Super Snapshot

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Super Snapshot Screenshots
Super Snapshot Screenshots
Technical Info
ROM S64 - 4 kbyte

SS64 - SS2: 8 kbyte
SS3 - SS4: 32 kbyte

SS5: 64 kbyte
RAM S64 - SS4: None

SS64 - SS4: 8 kbyte

SS5: 8 kbyte (32 optionally? - Note to self: write test program!)
Hardware features 1 Button Freeze

optionally 1 button RESET

C128 ON/OFF switch for an additional $8
Manual PDF: Clonebuster Instructions

PDF: Snapshot64 Instruction Manual
PDF: Super Snapshot v2.0 Operating Manual
PDF: Super Snapshot v3.0 Operating Manual
Super Snapshot v4.0 Operating Manual Project64.txt
PDF: Super Snapshot v4.0 Operating Manual
Super Snapshot v4.0 Operating Manual Project64.txt
PDF: Super Snapshot v5.0 Operating Manual

and more at Binaries and category.
CRT ID S64: None yet

SS64/SS2: None yet
SS4: 40

SS5: 20
Programming See Tech Section
Super Snapshot v5

The Super Snapshot series was started with the introduction of the Snapshot 64 by the end of 1985. The Snapshot 64 was following the Codebuster freezer which names ISEPIC on the manual already hence we assume availability of the cart between spring 1985 and end of 1985.

Three canadian based companies were involved in distribution of the Super Snapshot being Marshview Software Ltd., CSM Software Inc. and LMS Technologies. During the evolution to SS5 the copyright was always kept by LMS Technologies while e.g. Software Support International (SSI) was distributing the cartridge in the US. SSI was also selling a ROM replacement named SYSRES so the user was able to swap EPROMs on the (likely) SS3 and SS4 hardware to suite his needs. (Ed.: Sounds a lot worse than cartridge swapping.)

At this point - many thanks Ron Smith for answering a few questions to us and clearing out some things - sorry it took so long to implement this interesting info:

Ron Smith: Codebuster and the Snapshot series were always the sole copyright of LMS Technologies. LMS was an acronym for LeBlanc, Moleman, Smith. Marcel and I designed and wrote the software, manuals, ads, etc. Gerrit Moleman owned Marshview Software. Marshview Software initially was the Canadian distributor for all of our products while CSM handled distribution for Codebuster and Snapshot64 in the US.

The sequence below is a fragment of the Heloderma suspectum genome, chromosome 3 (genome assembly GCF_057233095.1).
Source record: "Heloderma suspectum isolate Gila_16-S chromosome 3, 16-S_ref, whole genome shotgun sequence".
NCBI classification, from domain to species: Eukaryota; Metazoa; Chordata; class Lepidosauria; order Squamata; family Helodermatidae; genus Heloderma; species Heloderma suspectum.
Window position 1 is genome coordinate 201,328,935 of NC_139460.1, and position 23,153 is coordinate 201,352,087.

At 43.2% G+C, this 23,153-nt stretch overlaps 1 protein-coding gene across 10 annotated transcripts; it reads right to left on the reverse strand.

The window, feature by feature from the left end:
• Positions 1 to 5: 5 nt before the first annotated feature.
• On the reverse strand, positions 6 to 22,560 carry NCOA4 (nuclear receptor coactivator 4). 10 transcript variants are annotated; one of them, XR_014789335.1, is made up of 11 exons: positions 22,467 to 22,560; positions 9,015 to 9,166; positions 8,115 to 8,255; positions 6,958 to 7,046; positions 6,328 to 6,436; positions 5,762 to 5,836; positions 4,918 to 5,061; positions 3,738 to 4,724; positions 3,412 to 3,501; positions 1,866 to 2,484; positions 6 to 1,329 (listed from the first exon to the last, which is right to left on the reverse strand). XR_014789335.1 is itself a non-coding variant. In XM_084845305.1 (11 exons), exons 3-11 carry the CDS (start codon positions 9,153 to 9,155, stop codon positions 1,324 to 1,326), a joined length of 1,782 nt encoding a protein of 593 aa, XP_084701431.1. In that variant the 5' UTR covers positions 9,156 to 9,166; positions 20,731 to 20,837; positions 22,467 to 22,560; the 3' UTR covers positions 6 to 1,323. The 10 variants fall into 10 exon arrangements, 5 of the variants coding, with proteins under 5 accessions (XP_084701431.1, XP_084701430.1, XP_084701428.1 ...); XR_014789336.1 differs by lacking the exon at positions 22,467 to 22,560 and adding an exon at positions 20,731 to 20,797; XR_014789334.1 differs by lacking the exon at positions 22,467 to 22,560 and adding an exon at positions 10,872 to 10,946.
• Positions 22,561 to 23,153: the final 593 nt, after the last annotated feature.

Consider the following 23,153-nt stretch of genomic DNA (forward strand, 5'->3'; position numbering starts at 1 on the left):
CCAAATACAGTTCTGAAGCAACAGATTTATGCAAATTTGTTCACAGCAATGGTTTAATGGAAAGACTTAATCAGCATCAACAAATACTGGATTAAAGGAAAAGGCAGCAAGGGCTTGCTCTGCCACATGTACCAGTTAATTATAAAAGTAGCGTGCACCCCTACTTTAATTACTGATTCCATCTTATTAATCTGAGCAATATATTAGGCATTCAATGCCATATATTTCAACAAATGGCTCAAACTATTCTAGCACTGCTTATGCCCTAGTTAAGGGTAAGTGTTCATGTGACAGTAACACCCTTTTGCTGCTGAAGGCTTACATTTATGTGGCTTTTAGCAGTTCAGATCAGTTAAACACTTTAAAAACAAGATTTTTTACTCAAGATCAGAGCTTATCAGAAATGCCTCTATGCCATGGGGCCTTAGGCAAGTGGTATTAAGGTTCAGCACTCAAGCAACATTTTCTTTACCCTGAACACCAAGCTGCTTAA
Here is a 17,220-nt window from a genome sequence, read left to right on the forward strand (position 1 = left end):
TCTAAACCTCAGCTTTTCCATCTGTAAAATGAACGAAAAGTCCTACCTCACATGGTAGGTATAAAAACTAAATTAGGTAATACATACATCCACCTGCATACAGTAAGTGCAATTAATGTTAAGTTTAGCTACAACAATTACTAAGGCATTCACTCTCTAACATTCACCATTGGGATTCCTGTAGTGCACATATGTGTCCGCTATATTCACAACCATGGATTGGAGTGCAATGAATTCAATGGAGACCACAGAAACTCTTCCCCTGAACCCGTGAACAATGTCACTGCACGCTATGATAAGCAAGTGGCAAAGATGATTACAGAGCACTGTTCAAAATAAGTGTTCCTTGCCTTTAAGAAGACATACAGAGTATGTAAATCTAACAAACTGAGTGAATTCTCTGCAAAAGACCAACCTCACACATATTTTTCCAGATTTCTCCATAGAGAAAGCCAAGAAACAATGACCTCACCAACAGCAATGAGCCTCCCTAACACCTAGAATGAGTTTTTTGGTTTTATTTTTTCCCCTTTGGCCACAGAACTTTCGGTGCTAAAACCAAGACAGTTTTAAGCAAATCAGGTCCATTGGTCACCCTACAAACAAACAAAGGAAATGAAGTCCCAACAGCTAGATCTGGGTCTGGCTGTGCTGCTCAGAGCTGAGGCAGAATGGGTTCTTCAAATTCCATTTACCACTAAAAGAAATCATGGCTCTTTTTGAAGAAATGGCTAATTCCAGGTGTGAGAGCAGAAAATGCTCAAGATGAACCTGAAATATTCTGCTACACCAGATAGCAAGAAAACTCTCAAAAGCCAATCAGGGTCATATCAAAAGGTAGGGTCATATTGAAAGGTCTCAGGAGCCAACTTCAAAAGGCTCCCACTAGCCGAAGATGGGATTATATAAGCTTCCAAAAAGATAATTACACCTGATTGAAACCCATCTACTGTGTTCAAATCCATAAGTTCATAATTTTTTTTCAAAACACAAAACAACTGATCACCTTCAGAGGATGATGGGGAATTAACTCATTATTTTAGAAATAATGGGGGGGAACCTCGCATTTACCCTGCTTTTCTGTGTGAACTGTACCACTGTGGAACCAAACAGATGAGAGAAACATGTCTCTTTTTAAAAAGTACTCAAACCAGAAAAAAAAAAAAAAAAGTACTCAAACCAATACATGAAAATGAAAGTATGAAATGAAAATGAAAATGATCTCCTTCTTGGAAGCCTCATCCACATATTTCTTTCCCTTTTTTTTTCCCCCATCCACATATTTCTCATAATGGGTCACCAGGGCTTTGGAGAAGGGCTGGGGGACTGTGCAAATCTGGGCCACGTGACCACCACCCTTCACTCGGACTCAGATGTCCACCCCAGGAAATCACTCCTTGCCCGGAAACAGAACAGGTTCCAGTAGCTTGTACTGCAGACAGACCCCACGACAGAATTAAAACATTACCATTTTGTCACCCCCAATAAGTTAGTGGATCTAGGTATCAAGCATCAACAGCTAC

pokefinder: How many codebusters and s64 to SSv5 were sold in Canada and the US?

Ron Smith: A lot :-). We were young and inexperienced in that area and made a few mistakes that cost us dearly in hindsight. You may find it interesting to know that we came close to finalizing a deal with Commodore that would have seen a SS (minus the program backup feature) packaged with every 1541 drive. It fell through because Commodore was launching the Amiga and did not want any distractions.

pokefinder: Was PAL compatibility ever an issue for you?

Ron Smith: Not really. A bit but that was looked after by the Datel programmer during our relationship.

pokefinder: We found the Action Replay to use Snapshot 64 as a base for future development. Though we did not check the hardware yet, just the software. Did Datel ever ask for permission or get a license for using its code (and possibly the hardware)?

Ron Smith: We actually partnered with Datel for a while so yes we knew they were using our code and actually selling our product for awhile.

pokefinder: Who was first? Codebuster or ISEPIC? :)